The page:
My name is James Riley, I’m a PhD student at Newman University, Birmingham, researching Catholicism and science. As part of my research I am currently carrying out face-to-face interviews with individuals in England who identify as Catholic. Continue reading Interview participants needed for new research into Catholicism and science
NEW EVOLUTION SURVEY SHOWS THAT WHILST THE MAJORITY OF PEOPLE IN UK AND CANADA ACCEPT EVOLUTIONARY SCIENCE, NON-RELIGIOUS AND ATHEIST INDIVIDUALS SHOW SIMILAR DOUBTS ABOUT THE ORIGINS OF HUMANS AND HUMAN CONSCIOUSNESS AS RELIGIOUS AND SPIRITUAL INDIVIDUALS.
Brighton, 5th September 2017 A Newman University/YouGov survey examining public perceptions and attitudes towards evolution has found that while there is a broad consensus of acceptance towards evolutionary science in both countries, surprisingly, non-religious and specifically atheist publics show similar trends to religious and spiritual publics when it comes to expressing doubts about evolutionary science based explanations for human origins and the development of human consciousness. Continue reading PRESS RELEASE: results of major new survey on evolution
By Shiri Noy and Timothy L. O’Brien
Debates about science and religion—whether they conflict and how they factor into public opinion, policies, and politics—are of longstanding interest to social scientists. Research in this area often examines how those in elite positions use science and religion to justify competing claims. But, more generally how do members of the public incorporate science and religion into their worldviews? Continue reading One Nation, United? Science, Religion, and American Public Opinion
When you sit down to watch a science documentary you’re probably expecting to learn something about science. You might even be hoping to pick up a few facts to impress your colleagues at the office or your friends at the pub. However, along with these nuggets of knowledge, a science programme will also present an image of science. This image is a product of the way science is talked about in the show and suggests something more fundamental about how scientific knowledge is produced and the status or quality of this knowledge. My research has focused on these images or representations of science in non-fiction programmes, and I argue that in some programmes science is presented in a way which makes it look like a religion. Continue reading Revelatory Evolution and Cosmological Creation Tales: when science is presented like a religion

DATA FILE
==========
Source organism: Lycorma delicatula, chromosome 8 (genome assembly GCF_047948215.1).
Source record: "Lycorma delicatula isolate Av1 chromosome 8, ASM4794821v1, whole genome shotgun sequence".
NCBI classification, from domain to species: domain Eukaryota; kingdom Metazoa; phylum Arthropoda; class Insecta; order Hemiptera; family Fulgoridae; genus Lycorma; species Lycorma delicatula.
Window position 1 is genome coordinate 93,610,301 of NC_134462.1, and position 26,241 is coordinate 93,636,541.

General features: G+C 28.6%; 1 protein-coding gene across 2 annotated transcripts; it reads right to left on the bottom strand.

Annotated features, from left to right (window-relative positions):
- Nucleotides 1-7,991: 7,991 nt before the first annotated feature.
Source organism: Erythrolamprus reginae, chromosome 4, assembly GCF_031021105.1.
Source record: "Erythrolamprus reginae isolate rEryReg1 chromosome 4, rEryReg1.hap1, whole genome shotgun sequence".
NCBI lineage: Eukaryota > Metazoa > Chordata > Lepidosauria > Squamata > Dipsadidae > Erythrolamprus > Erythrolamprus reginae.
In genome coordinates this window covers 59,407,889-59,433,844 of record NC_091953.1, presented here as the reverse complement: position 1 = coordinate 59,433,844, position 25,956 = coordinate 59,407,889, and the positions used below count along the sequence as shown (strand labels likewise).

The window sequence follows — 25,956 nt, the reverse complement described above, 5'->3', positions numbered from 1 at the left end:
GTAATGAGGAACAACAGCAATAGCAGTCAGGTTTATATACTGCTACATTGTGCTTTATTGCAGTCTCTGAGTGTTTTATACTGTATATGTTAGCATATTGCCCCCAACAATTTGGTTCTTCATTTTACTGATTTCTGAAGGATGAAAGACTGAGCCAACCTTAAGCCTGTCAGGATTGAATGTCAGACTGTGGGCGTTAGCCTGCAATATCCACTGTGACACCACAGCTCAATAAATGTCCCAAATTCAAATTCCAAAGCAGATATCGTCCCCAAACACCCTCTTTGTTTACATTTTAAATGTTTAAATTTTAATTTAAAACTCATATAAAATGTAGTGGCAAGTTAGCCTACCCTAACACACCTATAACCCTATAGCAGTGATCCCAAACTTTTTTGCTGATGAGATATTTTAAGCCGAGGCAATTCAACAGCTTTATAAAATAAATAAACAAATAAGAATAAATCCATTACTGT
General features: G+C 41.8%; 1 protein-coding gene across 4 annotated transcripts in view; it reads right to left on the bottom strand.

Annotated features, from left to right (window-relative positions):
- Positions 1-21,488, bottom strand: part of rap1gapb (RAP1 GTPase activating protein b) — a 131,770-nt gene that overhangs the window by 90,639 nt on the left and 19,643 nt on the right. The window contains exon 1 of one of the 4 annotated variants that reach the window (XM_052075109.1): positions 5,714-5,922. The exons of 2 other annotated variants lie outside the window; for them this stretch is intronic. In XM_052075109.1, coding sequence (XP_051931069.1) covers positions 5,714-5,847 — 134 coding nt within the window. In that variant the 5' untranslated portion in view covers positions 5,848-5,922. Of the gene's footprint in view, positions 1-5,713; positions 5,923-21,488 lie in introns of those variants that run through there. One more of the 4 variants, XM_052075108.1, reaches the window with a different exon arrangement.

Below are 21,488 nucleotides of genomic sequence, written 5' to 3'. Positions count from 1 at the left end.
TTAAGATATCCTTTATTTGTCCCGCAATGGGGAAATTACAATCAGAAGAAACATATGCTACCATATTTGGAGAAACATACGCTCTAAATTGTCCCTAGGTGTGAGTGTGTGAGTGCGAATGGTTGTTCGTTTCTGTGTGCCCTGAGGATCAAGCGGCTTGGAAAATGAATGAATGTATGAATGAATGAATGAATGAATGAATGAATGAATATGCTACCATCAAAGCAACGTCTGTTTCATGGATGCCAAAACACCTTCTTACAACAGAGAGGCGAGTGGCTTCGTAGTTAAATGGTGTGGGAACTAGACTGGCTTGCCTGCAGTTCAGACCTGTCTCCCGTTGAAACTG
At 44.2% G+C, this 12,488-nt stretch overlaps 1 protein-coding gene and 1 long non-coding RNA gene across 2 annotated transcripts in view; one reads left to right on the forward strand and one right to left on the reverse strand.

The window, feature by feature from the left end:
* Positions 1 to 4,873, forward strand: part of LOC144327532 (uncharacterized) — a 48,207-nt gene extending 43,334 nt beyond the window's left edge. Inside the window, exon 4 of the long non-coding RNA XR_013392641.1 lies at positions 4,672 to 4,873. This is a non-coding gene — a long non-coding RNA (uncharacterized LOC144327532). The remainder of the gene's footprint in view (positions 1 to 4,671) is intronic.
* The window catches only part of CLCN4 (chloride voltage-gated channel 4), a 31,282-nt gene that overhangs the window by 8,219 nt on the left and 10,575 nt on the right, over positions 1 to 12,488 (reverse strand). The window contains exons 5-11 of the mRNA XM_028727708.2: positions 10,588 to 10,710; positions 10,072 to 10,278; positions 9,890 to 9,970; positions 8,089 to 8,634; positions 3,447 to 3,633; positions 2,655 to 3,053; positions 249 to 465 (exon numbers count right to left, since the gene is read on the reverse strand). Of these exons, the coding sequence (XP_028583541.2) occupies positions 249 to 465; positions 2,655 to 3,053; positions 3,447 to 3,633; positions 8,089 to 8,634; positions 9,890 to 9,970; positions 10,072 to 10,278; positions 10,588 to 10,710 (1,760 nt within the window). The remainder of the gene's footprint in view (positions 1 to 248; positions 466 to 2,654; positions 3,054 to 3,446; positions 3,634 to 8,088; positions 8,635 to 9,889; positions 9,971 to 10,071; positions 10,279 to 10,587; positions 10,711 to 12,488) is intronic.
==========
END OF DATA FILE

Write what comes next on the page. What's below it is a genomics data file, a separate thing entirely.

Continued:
By Thony Christie
Since the re-emergence of science in Europe in the High Middle Ages down to the present the relationship between science and religion has been a very complex and multifaceted one that cannot be reduced to a simple formula or a handful of clichés. Many of the practitioners, who produced that science, were themselves active servants of their respective churches and many of their colleagues, whilst not clerics, were devoted believers and deeply religious. On the other hand there were those within the various church communities, who were deeply suspicious of or even openly hostile to the newly won scientific knowledge that they saw as a threat to their beliefs. Over the centuries positions changed constantly and oft radically and any historian, who wishes to investigate and understand that relationship at any particular time or in any given period needs to tread very carefully and above all not to approach their research with any preconceived conclusions or laden down with personal prejudices in one direction or another. Continue reading Perpetuating the Myths
On Monday 24th April the Centre for Science, Knowledge and Belief in Society and the team from the Science and Religion: Exploring the Spectrum project hosted a one day symposium in central Birmingham. In this video, project member Dr Tom Kaden presents some of the preliminary findings of the qualitative sociological research being undertaken as part of the Science and Religion: Exploring the Spectrum project. Continue reading Authority, Authenticity, and Belief: British and Canadian life scientists and publics’ narratives of evolution and religion